Nurana says even her husband turned against her when he found out that the baby was a girl.

Nurana's act of protest has cost her dearly. While she has saved her daughters, she has been forced to live in abject poverty because her own family has refused to support her.

After her divorce, the young mother has been forced to care for her daughters alone. Her now ex-husband has never come to see their daughters.

Nurana agreed to marry a cousin to please her family. But the marriage ended in divorce after her aunt tried to force her to abort her unborn baby girl.

Nurana says even her husband turned against her when he found out that the baby was a girl.

Nurana's act of protest has cost her dearly. While she has saved her daughters, she has been forced to live in abject poverty because her own family has refused to support her.

After her divorce, the young mother has been forced to care for her daughters alone. Her now ex-husband has never come to see their daughters.



Gender activist Leyla Hasanova notes that in Azerbaijan, a woman is viewed as “sentenced” to a restricted existence after a divorce.

“A woman with a child who is divorced should not marry a second time. She should continue her life as a mother, and have nothing but her child's world; her personal life, her personal relationships, her intimate life, and so on, cannot exist. This also leads to the increasing pressure on women by the moral roles imposed on women,” she says.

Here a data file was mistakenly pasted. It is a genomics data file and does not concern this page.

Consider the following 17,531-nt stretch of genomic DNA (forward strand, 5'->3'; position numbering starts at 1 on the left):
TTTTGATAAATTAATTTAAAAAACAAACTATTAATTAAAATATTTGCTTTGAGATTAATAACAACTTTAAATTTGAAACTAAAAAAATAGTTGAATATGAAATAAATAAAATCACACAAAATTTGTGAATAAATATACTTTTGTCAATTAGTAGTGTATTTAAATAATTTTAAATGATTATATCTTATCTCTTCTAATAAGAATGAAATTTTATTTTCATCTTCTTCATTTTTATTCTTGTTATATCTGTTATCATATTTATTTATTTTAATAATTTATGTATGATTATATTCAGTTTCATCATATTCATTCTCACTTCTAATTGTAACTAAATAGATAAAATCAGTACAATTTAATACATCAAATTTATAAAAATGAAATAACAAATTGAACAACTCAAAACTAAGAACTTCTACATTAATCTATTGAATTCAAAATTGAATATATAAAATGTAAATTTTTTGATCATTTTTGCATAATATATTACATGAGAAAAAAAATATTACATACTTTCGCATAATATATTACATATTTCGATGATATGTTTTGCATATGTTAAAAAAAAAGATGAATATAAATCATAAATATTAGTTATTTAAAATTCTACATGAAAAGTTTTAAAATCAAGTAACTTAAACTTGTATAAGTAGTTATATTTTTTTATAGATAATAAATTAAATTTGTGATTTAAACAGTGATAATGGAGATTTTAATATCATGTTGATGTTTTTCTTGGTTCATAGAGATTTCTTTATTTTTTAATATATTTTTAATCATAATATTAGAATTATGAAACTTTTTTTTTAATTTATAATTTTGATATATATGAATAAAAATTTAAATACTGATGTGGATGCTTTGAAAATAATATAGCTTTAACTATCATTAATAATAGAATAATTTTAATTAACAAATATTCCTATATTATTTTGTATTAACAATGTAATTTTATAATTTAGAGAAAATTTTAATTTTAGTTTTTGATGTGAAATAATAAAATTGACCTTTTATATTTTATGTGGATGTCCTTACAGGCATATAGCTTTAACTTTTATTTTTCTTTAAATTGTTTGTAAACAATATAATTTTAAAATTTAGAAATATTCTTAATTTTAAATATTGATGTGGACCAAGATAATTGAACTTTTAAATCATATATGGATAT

Sociologist Sanubar Heydarova adds that even when they decide to divorce, women in Azerbaijan struggle to take control of their lives. For instance, they normally return to their family house and depend on their father or brothers to support them and their children, she says.

“Women cannot live their lives independently. If a woman is illiterate, she will face deliberate obstacles and pressures from her family. Also, demanding child support is a very difficult process for women in Azerbaijan,” she says, noting that the husband often refuses to pay child support.

Securing the money can mean a long, drawn out legal battle that requires expensive lawyers – a cost many families are not able or willing to pay. “That's why a divorced woman doesn't know what to do in this difficult situation. Also, women are not seriously assisted by the government in the alimony process. In addition, the family itself deliberately creates conflicts, which can lead to problems with getting alimony.”

Nurana's act of protest has cost her dearly. While she has saved her daughters, she has been forced to live in abject poverty because her own family has refused to support her.


Nurana has just 200 dollars a month to meet her family’s needs. As the girls are too small to leave alone, she cannot work. Her only income is state assistance and alimony.